• Anon,
      There is nothing complicated about this.Are you being forced to read this? Perhaps you can simply unsubscribe. Negative people who attack anonymously are not good for the soul and your opinion of inferiority are of no concern to me.

    • I’m not entirely sure how this idea is complicating life. In fact, the entire point of it is to take away the pressure many of us feel to keep things perfectly in balance. I don’t think balance is a particularly positive goal to aim for, and in my life letting go of it has proven really beneficial and helped me simplify greatly. If that isn’t an issue in your life, then that’s wonderful, and perhaps this piece of advice won’t be helpful to you.

      As for your suggestions of my pomposity, arrogance and bossiness – I appreciate your point of view. I don’t agree with it, but I appreciate it nonetheless. You may have no need for insights or advice into simplifying your life, which is great. But there are many who are looking for strategies, suggestions and ideas on how to simplify theirs – a large number of them end up here on this blog. Nowhere do I say it is a ‘one size fits all’ approach, but I’m also not going to undermine my own experiences/insights by telling you why you or anyone else should ignore my advice.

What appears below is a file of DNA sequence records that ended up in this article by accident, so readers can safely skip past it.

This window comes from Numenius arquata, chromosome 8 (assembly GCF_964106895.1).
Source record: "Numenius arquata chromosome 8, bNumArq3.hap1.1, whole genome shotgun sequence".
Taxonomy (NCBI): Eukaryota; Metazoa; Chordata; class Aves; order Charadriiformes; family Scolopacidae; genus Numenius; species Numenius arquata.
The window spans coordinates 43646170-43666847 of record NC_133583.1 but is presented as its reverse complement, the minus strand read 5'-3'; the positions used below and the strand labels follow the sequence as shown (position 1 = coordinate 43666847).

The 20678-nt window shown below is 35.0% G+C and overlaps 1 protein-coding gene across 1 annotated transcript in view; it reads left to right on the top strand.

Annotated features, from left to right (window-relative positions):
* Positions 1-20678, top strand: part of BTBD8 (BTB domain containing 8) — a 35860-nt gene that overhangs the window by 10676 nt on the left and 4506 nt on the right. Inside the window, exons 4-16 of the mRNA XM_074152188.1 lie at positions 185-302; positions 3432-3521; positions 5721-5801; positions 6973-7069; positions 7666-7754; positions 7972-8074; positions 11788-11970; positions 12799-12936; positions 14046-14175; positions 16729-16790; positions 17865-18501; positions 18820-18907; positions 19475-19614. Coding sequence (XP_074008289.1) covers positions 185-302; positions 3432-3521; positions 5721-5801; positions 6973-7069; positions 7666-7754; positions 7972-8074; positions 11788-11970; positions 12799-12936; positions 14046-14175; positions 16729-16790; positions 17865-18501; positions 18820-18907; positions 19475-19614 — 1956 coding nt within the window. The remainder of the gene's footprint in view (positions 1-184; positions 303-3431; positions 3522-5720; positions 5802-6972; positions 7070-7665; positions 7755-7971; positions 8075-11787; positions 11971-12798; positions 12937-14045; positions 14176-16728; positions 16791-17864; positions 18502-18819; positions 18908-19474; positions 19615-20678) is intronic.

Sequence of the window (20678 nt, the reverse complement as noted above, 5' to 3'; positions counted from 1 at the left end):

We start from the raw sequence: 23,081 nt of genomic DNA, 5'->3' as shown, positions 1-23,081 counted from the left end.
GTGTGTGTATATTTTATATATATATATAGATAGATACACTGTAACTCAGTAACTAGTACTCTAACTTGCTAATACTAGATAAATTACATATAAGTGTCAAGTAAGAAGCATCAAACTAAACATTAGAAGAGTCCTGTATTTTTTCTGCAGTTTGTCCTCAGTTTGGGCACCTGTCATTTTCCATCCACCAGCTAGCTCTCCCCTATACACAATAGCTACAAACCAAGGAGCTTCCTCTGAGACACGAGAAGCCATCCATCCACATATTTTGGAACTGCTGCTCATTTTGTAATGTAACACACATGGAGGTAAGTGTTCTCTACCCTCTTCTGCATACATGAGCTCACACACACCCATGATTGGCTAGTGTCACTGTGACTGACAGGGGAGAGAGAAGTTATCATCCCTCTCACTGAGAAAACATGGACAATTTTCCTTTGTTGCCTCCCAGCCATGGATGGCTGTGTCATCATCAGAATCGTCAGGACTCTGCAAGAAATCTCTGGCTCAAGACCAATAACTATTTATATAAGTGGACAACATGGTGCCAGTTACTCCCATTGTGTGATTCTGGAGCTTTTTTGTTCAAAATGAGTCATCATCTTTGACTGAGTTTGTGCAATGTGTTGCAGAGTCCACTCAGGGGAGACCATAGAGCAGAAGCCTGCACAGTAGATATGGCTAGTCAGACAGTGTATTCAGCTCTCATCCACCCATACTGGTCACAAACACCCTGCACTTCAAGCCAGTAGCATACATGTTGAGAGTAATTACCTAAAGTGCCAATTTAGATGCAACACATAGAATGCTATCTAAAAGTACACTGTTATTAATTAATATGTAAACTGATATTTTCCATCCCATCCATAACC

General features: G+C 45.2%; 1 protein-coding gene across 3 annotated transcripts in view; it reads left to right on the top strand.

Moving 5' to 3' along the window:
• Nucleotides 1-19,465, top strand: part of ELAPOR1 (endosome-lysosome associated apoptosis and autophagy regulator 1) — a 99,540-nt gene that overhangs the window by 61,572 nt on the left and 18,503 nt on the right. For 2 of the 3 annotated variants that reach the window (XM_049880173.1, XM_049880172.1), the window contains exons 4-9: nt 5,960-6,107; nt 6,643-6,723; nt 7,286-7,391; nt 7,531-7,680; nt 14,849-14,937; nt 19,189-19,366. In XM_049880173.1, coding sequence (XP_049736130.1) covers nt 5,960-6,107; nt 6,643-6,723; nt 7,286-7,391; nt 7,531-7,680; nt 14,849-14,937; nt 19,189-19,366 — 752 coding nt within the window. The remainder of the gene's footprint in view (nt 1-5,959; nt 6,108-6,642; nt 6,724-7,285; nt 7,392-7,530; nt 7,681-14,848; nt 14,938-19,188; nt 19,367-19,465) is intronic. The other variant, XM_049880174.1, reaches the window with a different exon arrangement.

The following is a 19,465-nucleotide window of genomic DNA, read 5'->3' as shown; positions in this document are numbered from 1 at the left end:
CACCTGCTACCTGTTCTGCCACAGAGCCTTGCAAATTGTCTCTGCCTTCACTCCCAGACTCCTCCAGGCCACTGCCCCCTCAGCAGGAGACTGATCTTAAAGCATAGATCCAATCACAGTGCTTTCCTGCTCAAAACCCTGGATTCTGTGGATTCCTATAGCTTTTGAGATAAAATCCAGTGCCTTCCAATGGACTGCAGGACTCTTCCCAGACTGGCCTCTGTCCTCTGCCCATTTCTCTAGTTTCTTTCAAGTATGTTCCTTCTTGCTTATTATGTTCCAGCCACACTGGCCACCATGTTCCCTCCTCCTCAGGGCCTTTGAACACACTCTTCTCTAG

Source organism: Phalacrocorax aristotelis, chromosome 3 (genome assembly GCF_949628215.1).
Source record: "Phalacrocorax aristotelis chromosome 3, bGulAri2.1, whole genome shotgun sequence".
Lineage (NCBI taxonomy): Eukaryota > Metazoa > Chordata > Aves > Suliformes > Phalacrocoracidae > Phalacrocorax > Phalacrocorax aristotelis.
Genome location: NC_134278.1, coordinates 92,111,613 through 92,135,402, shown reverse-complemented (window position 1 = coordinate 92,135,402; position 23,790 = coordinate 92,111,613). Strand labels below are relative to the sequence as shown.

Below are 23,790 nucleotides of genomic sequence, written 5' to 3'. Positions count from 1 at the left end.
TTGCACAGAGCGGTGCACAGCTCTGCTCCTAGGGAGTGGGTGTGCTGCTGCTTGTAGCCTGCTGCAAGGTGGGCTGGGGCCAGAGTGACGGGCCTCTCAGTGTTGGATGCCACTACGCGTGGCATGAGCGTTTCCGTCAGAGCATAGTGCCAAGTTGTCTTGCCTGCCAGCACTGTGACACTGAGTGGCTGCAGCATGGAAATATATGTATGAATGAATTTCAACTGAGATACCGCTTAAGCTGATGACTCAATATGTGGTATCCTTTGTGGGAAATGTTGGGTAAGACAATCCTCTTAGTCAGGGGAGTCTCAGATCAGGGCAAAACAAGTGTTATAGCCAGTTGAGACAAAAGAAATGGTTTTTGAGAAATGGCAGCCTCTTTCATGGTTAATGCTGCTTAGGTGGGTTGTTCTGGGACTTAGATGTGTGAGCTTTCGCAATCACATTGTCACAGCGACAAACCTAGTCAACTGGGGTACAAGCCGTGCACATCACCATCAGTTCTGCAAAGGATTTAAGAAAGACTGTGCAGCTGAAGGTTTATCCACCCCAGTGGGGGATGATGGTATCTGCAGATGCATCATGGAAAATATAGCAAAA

Of course everyone is free to live their lives “without outside interference from people who think they know better ways of living than the rest of us.” This post I wrote last week is all about just that, perhaps you missed it?


      Thanks, as always, for the comment. You’re right, we are all different, so a variety of opinions presented respectfully can only be a good thing.
      Brooke :)

    • “Your life, your way. My life, my way.”
      – Brooke McAlary

      I am responsible for my life and making the decisions that impact it. No one is telling me how to live my life through this blog, but rather, Brooke is sharing ideas which may be helpful, which may improve, and yes, simplify my life. I am more than capable of deciding if I want to implement these ideas or not. The idea of remaining flexible and adjusting to the requirements of life by “tilting” towards that which we enjoy is a healthy and valuable suggestion, which I will keep in mind. Perhaps Anon this idea is not for you, but personal attacks are unkind, unnecessary, and unacceptable.

    • Anon-
      Brooke isn’t making you or anyone else feel inferior. What you read on the internet, and how you feel about it is entirely up to you. Whatever it is in your life that is complicated, interfering, pompous or bossy, is almost certainly not at slowyourhome.com.

      I can’t tell you how refreshingly honest your perspective is.

  2. Reading this ‘idea’ of tilting puts a label onto what I have been doing. I used to be able to work every day and certain times and try to keep a schedule. Lately I have been just going with the flow and changing my priorities as they arise and it has kept me less stressed and more in tune with my family. I love that this post defines it.